Jefferson’s Darkest Hour
Our June cover story chronicling Thomas Jefferson’s narrow escape from redcoats while wartime governor of Virginia and his efforts to defend himself against accusations of cowardice leveled by contemporaries struck a raw nerve with some readers. “It was shocking to see one of our most important and revered Founding Fathers downgraded and ridiculed,” wrote Martha Anne and John Street of Austin, Texas.
In “The Wizard Who Electrified the World” (June 2010), Ronald H. Bailey writes that during a public demonstration of remote control electronics in 1898, Nikola Tesla said, “You see here the first of a race of robots.” According to other authoritative sources, the term “robot” did not exist until more than 20 years later. It was coined by the Czech writer Karel Capek in 1921 in his play R.U.R. (Rossum’s Universal Robots).
In the words of Karel Capek, “The product of the human brain has escaped the control of human hands.” The passage Bailey cites is based on the recollections decades after the fact of a reporter who was present at the event, but whose memory wires were crossed. Capek considered calling his automatons “labori.” But his brother Joseph
suggested robot, based on the Czech word for slave: robotnik.
I am compelled to comment on “America’s Worst Winter” (April 2010). Morristown, N.J., was more than a campsite during the coldest winter. General George Washington holed up there frequently, and it earned the title “Military Capital of the Revolution.” Morristown is where Washington received foreign dignitaries, advisers and his generals, and where he laid out the plan for victories on the field of combat. The cast-bronze front door of the home that became the town’s municipal building contains scenes, in relief, depicting Washington in Morristown. I understand that a second casting is on display at the Louvre in Paris. At Valley Forge soldiers suffered in silence. At Morristown, steeled by the most awesome of conditions and winters, that ragtag bunch of mutineers became Americans. They went on to defeat one of the world’s greatest military powers of that day.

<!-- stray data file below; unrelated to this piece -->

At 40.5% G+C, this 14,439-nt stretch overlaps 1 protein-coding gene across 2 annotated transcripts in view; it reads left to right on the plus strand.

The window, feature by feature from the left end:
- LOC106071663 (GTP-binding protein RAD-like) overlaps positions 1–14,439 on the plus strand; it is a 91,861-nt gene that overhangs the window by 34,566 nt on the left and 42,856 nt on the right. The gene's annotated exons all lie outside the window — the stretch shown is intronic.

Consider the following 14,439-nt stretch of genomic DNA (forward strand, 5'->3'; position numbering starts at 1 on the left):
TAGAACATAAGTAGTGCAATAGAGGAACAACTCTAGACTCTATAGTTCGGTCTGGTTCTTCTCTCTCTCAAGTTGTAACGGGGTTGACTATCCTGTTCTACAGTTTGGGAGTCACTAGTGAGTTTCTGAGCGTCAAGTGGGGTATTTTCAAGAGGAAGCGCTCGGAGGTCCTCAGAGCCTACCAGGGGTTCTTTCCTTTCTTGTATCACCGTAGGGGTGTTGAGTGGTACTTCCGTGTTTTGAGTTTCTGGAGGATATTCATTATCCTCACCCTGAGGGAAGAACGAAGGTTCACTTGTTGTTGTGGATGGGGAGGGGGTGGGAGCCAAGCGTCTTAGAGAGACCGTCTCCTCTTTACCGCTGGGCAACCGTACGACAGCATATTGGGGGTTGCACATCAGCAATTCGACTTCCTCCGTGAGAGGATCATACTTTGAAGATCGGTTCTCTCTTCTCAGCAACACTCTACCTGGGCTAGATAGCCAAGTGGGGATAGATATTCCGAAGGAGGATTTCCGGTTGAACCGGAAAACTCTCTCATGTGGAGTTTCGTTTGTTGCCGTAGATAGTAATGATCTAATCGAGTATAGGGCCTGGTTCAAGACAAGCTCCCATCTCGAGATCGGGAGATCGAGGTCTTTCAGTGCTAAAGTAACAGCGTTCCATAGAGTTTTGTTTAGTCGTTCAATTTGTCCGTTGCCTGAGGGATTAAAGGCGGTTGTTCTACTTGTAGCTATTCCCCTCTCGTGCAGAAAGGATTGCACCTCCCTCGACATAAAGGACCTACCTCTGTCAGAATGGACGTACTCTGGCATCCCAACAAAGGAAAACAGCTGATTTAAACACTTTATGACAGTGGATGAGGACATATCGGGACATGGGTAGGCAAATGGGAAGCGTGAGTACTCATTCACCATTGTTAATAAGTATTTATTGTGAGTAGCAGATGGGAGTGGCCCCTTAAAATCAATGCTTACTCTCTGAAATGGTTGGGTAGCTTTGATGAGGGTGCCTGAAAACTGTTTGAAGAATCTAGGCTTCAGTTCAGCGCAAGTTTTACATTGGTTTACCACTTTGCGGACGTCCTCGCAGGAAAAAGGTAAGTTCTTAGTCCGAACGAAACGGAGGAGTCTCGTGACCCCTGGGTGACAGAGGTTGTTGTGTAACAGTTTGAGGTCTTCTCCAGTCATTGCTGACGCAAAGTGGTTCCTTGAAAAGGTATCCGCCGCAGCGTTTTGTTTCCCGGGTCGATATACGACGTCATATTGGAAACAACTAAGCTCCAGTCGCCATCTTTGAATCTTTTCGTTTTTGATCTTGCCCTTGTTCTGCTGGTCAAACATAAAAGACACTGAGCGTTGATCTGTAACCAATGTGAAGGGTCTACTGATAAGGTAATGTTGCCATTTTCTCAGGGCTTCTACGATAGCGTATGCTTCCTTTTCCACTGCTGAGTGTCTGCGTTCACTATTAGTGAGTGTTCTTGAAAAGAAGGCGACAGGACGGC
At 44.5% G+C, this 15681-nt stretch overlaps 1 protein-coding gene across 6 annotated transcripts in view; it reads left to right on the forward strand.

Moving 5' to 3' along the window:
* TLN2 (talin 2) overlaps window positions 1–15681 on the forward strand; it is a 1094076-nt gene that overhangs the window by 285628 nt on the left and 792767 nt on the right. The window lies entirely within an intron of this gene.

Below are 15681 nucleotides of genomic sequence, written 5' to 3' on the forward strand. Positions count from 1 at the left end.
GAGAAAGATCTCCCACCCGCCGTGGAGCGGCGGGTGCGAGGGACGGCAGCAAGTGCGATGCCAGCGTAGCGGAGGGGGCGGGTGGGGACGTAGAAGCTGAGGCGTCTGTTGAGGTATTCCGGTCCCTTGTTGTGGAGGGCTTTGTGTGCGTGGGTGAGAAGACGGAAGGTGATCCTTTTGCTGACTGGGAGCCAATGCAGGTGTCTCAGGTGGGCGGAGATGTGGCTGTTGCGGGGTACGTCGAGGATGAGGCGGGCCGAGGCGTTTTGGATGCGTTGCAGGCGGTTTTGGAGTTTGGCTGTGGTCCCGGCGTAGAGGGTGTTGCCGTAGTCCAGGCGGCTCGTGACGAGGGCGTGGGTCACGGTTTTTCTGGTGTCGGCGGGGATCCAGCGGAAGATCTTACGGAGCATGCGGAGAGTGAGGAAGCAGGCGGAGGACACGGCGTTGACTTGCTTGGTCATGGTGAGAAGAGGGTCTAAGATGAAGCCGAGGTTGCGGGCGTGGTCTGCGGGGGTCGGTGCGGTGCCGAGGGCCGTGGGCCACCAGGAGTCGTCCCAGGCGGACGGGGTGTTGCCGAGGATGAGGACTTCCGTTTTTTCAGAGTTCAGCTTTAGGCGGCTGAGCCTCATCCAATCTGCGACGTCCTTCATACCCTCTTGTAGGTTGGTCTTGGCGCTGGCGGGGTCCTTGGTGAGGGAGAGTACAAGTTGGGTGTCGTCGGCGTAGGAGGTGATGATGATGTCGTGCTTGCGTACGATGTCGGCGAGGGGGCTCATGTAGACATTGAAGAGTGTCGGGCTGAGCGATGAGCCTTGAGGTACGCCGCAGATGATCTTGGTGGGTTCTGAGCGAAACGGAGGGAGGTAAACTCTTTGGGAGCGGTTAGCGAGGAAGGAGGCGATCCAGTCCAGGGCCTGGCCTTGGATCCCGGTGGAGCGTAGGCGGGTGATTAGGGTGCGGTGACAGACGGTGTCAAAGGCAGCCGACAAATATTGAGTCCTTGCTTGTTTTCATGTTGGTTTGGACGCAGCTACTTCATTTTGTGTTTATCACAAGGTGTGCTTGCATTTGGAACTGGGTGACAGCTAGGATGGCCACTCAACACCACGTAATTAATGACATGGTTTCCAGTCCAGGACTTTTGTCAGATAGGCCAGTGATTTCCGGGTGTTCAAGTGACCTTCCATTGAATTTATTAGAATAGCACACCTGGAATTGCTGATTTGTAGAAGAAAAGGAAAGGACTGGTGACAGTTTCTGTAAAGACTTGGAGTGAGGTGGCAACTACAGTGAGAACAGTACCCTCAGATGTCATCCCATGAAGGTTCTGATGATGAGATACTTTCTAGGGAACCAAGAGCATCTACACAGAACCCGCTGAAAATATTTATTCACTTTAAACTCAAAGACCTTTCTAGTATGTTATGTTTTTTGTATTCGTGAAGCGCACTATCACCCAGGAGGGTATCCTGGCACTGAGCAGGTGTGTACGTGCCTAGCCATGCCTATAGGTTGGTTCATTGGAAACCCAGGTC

Raymond B. De Chiara